- Museum number
Limestone stela of Sementawy: there are two scenes in sunk relief with incised texts on this round-topped stela. In the upper register Sementawy, the guardian of the Place of Truth, kneels in adoration on the right, holding a brazier in one hand, before Amun-Re‘ and Mut enthroned on the left. In the lower register the goddess Meresger is enthroned on the left behind an altar on which rests a water-pot cooled by a lotus flower. The fan-bearer 'It-n-ỉt.f and his wife, the lady Nfr, kneel in adoration on the right. A column of text between the two figures names her(?) sister Tʒ-'Iwnw, whose relationship is obscure. There are some gouges and scratches on the surface. The lower corners are slightly damaged. There are traces of red paint along the outlines of the figures, thrones and altars, and in the dividing lines between the columns of hieroglyphs.
Height: 45.50 centimetres
Weight: 14 kilograms
Width: 30.80 centimetres
Depth: 6.50 centimetres
- Curator's comments
- The guardian Sementawy is otherwise unattested (J. Černy, ‘A Community of Workmen at Thebes in the Ramesside Period’ (Cairo, 1973), 158). However, an inscribed fragment from Deir el-Medina names a Sementawy as the son of the lady Meresger described as the daughter of a Wadjrenpet (B. Bruyère, ‘Rapport sur les fouilles de Deir el Mèdineh’ (Cairo, 1948-51), 38). Now a Meresger is attested as the wife of the guardian Amenemone and the mother of the guardian Kenherkhepeshef who flourished at the beginning of the reign of Ramses II (J. Černy, ‘A Community of Workmen at Thebes in the Ramesside Period’ (Cairo, 1973), 155). There is also a Wadjrenpet in the family, but that is the name of Amenemone's mother and so Meresger's mother-in-law.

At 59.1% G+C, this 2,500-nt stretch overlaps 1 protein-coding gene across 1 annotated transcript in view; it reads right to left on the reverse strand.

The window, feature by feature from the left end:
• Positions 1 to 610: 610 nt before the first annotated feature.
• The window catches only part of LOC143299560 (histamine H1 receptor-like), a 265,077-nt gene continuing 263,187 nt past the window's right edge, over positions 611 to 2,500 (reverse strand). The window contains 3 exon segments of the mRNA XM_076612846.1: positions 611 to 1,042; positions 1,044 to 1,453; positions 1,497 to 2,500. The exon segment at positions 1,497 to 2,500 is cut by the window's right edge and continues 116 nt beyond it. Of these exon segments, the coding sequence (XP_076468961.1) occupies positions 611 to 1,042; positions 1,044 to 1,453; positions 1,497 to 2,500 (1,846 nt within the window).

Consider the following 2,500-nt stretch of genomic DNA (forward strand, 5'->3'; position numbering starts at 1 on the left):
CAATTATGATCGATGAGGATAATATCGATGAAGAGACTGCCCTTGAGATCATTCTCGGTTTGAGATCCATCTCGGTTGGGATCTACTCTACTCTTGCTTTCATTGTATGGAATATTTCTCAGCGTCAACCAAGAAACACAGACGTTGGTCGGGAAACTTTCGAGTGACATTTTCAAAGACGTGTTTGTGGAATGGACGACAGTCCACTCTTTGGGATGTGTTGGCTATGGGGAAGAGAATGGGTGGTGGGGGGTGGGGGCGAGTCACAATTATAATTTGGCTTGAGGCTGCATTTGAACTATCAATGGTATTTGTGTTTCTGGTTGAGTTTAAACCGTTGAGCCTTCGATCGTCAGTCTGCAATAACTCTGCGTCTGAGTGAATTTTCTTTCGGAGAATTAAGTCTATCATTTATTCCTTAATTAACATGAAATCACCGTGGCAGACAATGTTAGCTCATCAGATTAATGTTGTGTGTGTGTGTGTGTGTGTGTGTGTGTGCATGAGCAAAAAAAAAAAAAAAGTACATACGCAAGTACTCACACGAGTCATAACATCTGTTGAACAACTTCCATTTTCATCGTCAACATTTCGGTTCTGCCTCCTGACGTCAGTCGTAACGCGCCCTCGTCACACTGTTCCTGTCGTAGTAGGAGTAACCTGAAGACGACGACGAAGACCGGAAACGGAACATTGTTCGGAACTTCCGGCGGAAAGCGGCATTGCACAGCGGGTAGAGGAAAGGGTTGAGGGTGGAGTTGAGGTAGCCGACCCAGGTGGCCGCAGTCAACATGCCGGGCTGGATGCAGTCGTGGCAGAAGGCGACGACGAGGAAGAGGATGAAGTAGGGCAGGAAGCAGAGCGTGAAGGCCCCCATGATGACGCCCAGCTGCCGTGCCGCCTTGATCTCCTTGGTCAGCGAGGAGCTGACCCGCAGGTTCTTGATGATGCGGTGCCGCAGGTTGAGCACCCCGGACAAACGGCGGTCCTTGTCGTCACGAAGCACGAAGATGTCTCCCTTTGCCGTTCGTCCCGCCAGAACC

For the two Meresgers to be identical, the inscription would have to be interpreted as either a reference to Wadjrenpet as mother(-in-law) of Meresger or possibly as a mistake for daughter Wadjrenpet, the granddaughter being named after her grandmother. It would be highly unlikely for Meresger to have had a mother and a mother-in-law both named Wadjrenpet. Thus there is a possibility that the guardian flourished under Ramses II. However, a Sementawy is also attested at the end of the Nineteenth Dynasty or early in the Twentieth Dynasty and he could be the guardian (J. Černy, ‘A Community of Workmen at Thebes in the Ramesside Period’ (Cairo, 1973), 158).
J. Lieblein, ‘Dictionnaire de noms hiéroglyphiques en ordre généalogique et alphabetique’ (Christiania, 1871-1891), No. 683;
The British Museum, 'A guide to the Egyptian galleries (Sculpture)' (London, 1909), 131 (no. 464);
B. Bruyère, ‘Mert Seger à Deir el Mèdineh’ (Cairo, 1930), fig. 81;
The British Museum, 'Hieroglyphic texts from Egyptian stelae, etc., in the British Museum ' Part 7 (London, 1925), pl. 27;
B. Porter & R. Moss, 'Topographical Bibliography of Ancient Egyptian Hieroglyphic Texts, Reliefs and Paintings' I (2) (Oxford: Clarendon Press), ii, 734;
K. A. Kitchen, 'Ramesside inscriptions : translated & annotated Translations Vol.3, Ramesses II, his contemporaries' (Oxford, 2000), 694.
- Not on display
- The stela is well preserved apart from some gouges and scratches on the surface. The lower corners are slightly damaged.
- Acquisition date
- Egypt and Sudan
- BM/Big number
- Registration number
- Additional IDs
Miscellaneous number: BS.279 (Birch Slip Number)